PCL notes: Borenstein settles in with Bees

No. 11 Angels prospect shakes off critics, finds his stride at Triple-A

Zach Borenstein started off 3-for-21 at Salt Lake, but he's gone 11-for-31 since. (Stephen Smith/Four Seam Images)

By Chris Jackson / Special to MiLB.com | June 9, 2014 10:00 AM ET

Outfielder Zach Borenstein burst onto the scene as a prospect last season.

His numbers (.337, 28 homers, 95 RBIs, 1.034 OPS) were downright ridiculous. Those numbers, however, came with a major caveat in the eyes of many.

Borenstein was playing for Inland Empire in the Class A Advanced California League, a circuit known for inflated offensive numbers. He got to spend an entire season and then offseason hearing about how he was nothing but a product of his environment.

The 23-year-old has shrugged off those critics this season and made the rapid jump from Double-A Arkansas to Triple-A Salt Lake.

"Nothing, nothing at all," Borenstein said of the amount of thought he's given to the criticism. "Those reports that come out on you all the time, good or bad, I don't invest anything in because ultimately those aren't the people making big decisions for you. Obviously the Angels are seeing something and trying to develop me. I appreciate that.

"If someone says, 'Oh, it's the Cal League,' or it was a good season or it wasn't, whatever. There's really not much you can invest in that. You just go out there and control what you can control and do your best."

Borenstein, ranked as the Angels' No. 11 prospect, started off just 3-for-21 at Salt Lake, but he's gone 11-for-31 since to give himself a .269 average and seven RBIs through 14 games.

"I started off slow, which was tough just because you come to a new team … maybe there's certain expectations [and] you want to do really well and when you don't, it's a little bit tough," he said.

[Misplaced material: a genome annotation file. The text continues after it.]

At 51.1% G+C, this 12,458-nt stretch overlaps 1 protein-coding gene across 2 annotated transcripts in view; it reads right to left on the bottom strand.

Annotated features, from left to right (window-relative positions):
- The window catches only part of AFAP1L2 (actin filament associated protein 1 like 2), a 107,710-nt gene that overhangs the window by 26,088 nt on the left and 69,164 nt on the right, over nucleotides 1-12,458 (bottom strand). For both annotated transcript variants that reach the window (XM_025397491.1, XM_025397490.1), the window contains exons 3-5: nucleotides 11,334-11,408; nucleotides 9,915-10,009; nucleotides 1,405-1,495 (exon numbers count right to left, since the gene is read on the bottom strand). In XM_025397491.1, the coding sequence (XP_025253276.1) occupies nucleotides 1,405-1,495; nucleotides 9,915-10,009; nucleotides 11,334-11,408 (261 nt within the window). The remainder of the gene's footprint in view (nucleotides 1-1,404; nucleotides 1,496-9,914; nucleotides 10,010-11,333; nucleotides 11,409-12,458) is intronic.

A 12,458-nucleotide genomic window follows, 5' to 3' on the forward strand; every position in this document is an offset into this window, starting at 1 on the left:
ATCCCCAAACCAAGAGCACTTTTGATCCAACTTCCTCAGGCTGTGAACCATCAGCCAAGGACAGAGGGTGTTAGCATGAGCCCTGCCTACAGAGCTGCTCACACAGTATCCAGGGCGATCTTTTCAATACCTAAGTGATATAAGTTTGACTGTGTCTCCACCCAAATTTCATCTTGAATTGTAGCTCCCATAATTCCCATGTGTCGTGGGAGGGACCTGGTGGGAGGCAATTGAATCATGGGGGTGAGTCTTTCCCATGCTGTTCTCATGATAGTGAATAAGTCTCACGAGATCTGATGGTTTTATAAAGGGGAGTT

Borenstein said he just had to slow the game down and refocus.

"Now I feel like I'm just going out there and playing my game, just playing baseball," he said. "I don't have to worry about being in Triple-A or that I have a new [coaching] staff to impress. I'm just going out there and worrying about each at-bat one at a time.

"The first few days I wasn't seeing the ball too well. The higher up you go, I'm learning real quick that when you miss your pitch or a couple pitches in the at-bat you shouldn't, you fall behind in the count and it's tough to do anything with these guys on the mound who really know what they're doing."

An Illinois native, Borenstein said he also enjoys being back in the drier air out West, as opposed to the conditions at Arkansas.

"This is more my style, I guess," he said. "Arkansas was humid to say the least. It was hot, it rained a lot. The weather conditions were tough. The ball didn't go anywhere in that air.

"But I'm glad to be out here. The ball carries well at these parks. A lot of my game is hitting the ball into the gaps and trying to go the other way."

In brief

The Dwyer is recast: Omaha left-hander Chris Dwyer came off the disabled list June 1 and was moved from the rotation to the bullpen. In his first outing, he gave up three runs in three innings, but he looked better Saturday as the southpaw tossed 1 2/3 scoreless frames.

Up and down: Round Rock lefty Ryan Feierabend (6-5, 3.91 ERA) is one of the only Express pitchers not to be called up yet by the injury-ravaged Rangers, largely due to his inconsistency. In his last six starts, Feierabend gave up six runs, then one, then five, then three, then four and then none in seven innings Friday.

Rough return: Las Vegas right-hander Noah Syndergaard, the Mets' No. 1 prospect, came off the disabled list (strained elbow) Thursday and promptly got injured again. Syndergaard suffered a sprained left shoulder while trying to cover home plate on a wild pitch. He will sit out another five to seven days.

Chris Jackson is a contributor to MiLB.com. This story was not subject to the approval of the National Association of Professional Baseball Leagues or its clubs.

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